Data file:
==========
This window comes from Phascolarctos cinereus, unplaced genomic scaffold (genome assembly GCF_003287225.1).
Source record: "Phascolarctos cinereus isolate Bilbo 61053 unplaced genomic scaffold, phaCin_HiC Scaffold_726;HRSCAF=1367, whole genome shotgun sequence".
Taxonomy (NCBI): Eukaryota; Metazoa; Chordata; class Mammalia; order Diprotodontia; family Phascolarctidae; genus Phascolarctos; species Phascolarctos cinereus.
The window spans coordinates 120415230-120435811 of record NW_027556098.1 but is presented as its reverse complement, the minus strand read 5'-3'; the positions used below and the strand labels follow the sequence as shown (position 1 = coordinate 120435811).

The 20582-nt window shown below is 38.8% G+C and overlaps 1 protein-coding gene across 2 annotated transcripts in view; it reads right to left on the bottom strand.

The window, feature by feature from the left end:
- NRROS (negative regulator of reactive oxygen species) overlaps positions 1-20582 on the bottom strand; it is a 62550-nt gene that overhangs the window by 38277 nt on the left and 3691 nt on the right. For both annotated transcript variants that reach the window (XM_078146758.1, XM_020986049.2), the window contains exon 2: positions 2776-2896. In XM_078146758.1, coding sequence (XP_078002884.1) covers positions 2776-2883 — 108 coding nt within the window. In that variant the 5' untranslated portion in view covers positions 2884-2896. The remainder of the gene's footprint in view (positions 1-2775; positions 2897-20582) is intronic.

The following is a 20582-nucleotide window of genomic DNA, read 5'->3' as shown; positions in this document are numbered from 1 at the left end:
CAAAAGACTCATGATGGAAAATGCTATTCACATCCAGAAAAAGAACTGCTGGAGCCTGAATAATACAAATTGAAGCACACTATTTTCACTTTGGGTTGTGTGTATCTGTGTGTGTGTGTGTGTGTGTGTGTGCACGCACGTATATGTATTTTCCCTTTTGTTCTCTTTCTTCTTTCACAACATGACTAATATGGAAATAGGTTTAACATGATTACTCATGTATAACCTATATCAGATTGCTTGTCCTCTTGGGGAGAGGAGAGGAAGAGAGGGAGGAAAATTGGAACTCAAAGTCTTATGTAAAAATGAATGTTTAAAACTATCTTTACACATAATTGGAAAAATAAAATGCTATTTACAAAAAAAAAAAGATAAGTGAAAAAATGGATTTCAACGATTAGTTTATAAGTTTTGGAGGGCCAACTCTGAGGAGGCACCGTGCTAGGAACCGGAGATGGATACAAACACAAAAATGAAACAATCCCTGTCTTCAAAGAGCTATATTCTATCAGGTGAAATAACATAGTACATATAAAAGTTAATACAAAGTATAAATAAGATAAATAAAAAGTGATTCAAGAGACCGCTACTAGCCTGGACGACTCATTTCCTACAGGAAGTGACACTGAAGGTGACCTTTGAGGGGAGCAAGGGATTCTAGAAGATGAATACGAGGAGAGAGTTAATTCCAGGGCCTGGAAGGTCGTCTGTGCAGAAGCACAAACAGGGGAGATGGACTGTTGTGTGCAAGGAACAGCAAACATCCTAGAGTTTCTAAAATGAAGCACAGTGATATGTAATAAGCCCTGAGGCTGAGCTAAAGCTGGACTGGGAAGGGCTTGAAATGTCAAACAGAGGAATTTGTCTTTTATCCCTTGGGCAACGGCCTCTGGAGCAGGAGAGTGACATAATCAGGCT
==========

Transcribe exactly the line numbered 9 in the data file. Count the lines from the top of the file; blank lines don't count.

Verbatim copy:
CAAAAGACTCATGATGGAAAATGCTATTCACATCCAGAAAAAGAACTGCTGGAGCCTGAATAATACAAATTGAAGCACACTATTTTCACTTTGGGTTGTGTGTATCTGTGTGTGTGTGTGTGTGTGTGTGTGCACGCACGTATATGTATTTTCCCTTTTGTTCTCTTTCTTCTTTCACAACATGACTAATATGGAAATAGGTTTAACATGATTACTCATGTATAACCTATATCAGATTGCTTGTCCTCTTGGGGAGAGGAGAGGAAGAGAGGGAGGAAAATTGGAACTCAAAGTCTTATGTAAAAATGAATGTTTAAAACTATCTTTACACATAATTGGAAAAATAAAATGCTATTTACAAAAAAAAAAAGATAAGTGAAAAAATGGATTTCAACGATTAGTTTATAAGTTTTGGAGGGCCAACTCTGAGGAGGCACCGTGCTAGGAACCGGAGATGGATACAAACACAAAAATGAAACAATCCCTGTCTTCAAAGAGCTATATTCTATCAGGTGAAATAACATAGTACATATAAAAGTTAATACAAAGTATAAATAAGATAAATAAAAAGTGATTCAAGAGACCGCTACTAGCCTGGACGACTCATTTCCTACAGGAAGTGACACTGAAGGTGACCTTTGAGGGGAGCAAGGGATTCTAGAAGATGAATACGAGGAGAGAGTTAATTCCAGGGCCTGGAAGGTCGTCTGTGCAGAAGCACAAACAGGGGAGATGGACTGTTGTGTGCAAGGAACAGCAAACATCCTAGAGTTTCTAAAATGAAGCACAGTGATATGTAATAAGCCCTGAGGCTGAGCTAAAGCTGGACTGGGAAGGGCTTGAAATGTCAAACAGAGGAATTTGTCTTTTATCCCTTGGGCAACGGCCTCTGGAGCAGGAGAGTGACATAATCAGGCT